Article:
Academic journal article Journal of Art Historiography

Redefining an Imperial Collection: Problems of Modern Impositions and Interpretations

Academic journal article Journal of Art Historiography

Redefining an Imperial Collection: Problems of Modern Impositions and Interpretations

Article excerpt

Introduction

In 1924, when Aisin Gioro Puyi, the last emperor of China, was driven out of the imperial palaces, the Republican government formed the Committee for the Disposition of the Qing Imperial Possessions and took a comprehensive inventory of the objects in the Forbidden City.1 According to the committee's twenty-eight volumes of reports, which were first published in 1925, the Qing court had left more than one million objects including bronzes, jades, ceramics paintings, calligraphy, enamel wares, lacquer wares and many other miscellaneous articles.2 Although many objects were accumulated by successive Qing rulers, it was the Qianlong emperor who was most responsible for the formation of the former palace riches.

The Qianlong emperor came to the throne in 1736 at the age of twenty-five as the sixth emperor of the Manchu-led Qing dynasty (1644-1911) and abdicated voluntarily sixty years later as a filial act in order not to reign longer than his grandfather, the Kangxi emperor (r. 1662-1722). His reign witnessed the most prosperous time of the Qing dynasty as the economy flourished, the population grew and the territory expanded. In the heyday of the dynasty, his court amassed numerous cultural riches from all over China and beyond.

The huge span of objects gathered together during the reign of the Qianlong emperor has deeply influenced the present understanding of the history of Chinese art. It has been pointed out that 'surviving into museum collections to this day, the enormous store of cultural riches amassed by the Qianlong emperor has sometimes come to seem as if it is Chinese culture, and the material excluded by him has been correspondingly marginalised, or has not been preserved.'3 The extant objects from the Qianlong court have had a long-standing impact on the formation of knowledge and connoisseurship of Chinese art as a scholarly discipline.

Present scholarship is built on the presumption that there was a single, readily definable imperial collection which contained a monumental amalgamation of objects of art assembled by the Qianlong emperor, whose ambition was to possess all categories of objects and declare his legitimacy as the supreme ruler by establishing his image as the owner of the greatest collection in Chinese history.4 This presumption has been taken for granted and has never been questioned before. However, the present view of the collection does not take into account that the phrase 'imperial art collection' contains many notions that are of European origin and may not be a very precise description for the objects actually collected at the Qing imperial court in eighteenth-century China.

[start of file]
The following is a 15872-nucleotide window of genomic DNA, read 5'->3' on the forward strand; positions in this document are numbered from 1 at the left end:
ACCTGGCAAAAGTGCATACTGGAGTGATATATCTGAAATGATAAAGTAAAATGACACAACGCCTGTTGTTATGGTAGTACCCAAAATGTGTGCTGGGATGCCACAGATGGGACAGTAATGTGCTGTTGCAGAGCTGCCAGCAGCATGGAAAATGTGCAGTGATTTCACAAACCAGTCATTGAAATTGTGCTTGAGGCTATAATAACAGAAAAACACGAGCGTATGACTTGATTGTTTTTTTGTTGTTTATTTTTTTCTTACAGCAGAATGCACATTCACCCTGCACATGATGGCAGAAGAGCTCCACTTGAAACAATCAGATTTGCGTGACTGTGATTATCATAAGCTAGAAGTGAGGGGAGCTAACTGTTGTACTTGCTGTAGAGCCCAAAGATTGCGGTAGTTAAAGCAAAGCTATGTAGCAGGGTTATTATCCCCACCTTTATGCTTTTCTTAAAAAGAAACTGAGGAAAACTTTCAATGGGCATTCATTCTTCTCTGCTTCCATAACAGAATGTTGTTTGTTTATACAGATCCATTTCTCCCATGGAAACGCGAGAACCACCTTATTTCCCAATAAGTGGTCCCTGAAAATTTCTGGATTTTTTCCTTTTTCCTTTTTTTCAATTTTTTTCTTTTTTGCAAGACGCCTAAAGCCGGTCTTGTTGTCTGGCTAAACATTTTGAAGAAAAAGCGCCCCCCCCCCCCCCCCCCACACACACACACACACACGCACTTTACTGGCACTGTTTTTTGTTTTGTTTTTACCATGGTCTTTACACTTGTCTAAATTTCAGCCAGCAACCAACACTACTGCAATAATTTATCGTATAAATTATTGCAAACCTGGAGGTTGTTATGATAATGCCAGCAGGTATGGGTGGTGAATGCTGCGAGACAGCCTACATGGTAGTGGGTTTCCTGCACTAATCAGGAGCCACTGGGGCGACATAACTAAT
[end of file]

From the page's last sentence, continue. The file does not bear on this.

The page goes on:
This paper will challenge the assumed popular identity of the so-called Qianlong imperial art collection, which will be argued, has been constructed largely with modern Eurocentric views. By applying philological and historiographical analysis, the paper intends to re-establish the definition and description of the actual collection in its original context. It will be demonstrated that the collection was not necessarily an assemblage of works of art and that it was not as monumental as previously assumed. In addition, the paper includes a discussion of how the perception of objects accumulated by the Qing imperial court as one entity was formed in the early twentieth century. It will be argued that it was the financial pressure faced by the Qing imperial household and the rise of nationalism that contributed to the disappearance of the boundary between collectibles and non-collectibles. Overall, this paper will challenge the 'canon' that has been constituted around the collection after the twentieth century and provide an alternative view towards imperial collecting and objects assembled in the eighteenth-century Chinese imperial court.

Reinstating the meaning of 'art'

What defines a work of art has been an ongoing debate in the modern Western world. It has been suggested that a work of art is an aesthetic object that possesses distinctive expressive and symbolic properties which can stimulate viewers and be perceived by spectators. …

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